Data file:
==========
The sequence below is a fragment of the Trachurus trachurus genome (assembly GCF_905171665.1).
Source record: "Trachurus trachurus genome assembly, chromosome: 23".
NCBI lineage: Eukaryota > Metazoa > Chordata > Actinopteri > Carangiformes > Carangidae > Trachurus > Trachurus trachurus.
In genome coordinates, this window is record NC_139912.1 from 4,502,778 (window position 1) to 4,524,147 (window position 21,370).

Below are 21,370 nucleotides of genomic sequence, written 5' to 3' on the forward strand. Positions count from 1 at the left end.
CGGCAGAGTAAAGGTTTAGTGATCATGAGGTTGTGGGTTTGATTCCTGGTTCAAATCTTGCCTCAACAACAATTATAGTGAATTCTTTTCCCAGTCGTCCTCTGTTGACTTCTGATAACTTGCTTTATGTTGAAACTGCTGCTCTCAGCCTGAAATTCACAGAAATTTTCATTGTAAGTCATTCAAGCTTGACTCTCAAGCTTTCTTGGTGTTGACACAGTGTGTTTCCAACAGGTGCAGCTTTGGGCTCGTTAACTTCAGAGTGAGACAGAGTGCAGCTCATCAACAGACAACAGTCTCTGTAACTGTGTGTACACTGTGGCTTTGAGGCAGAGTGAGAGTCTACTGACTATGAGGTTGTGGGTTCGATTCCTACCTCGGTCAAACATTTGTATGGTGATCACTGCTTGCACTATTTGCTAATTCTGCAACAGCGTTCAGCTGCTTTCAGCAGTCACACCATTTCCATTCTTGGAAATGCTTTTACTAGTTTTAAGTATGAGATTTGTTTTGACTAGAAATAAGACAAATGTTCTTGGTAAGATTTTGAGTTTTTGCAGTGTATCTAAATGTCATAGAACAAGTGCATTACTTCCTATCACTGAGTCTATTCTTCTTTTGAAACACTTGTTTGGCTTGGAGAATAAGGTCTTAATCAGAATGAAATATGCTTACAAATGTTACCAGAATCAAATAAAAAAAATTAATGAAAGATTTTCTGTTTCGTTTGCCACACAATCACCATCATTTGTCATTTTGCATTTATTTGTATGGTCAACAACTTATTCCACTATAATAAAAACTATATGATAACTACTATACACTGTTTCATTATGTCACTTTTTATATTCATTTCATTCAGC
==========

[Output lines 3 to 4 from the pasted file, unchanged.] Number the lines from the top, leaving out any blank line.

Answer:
NCBI lineage: Eukaryota > Metazoa > Chordata > Actinopteri > Carangiformes > Carangidae > Trachurus > Trachurus trachurus.
In genome coordinates, this window is record NC_139912.1 from 4,502,778 (window position 1) to 4,524,147 (window position 21,370).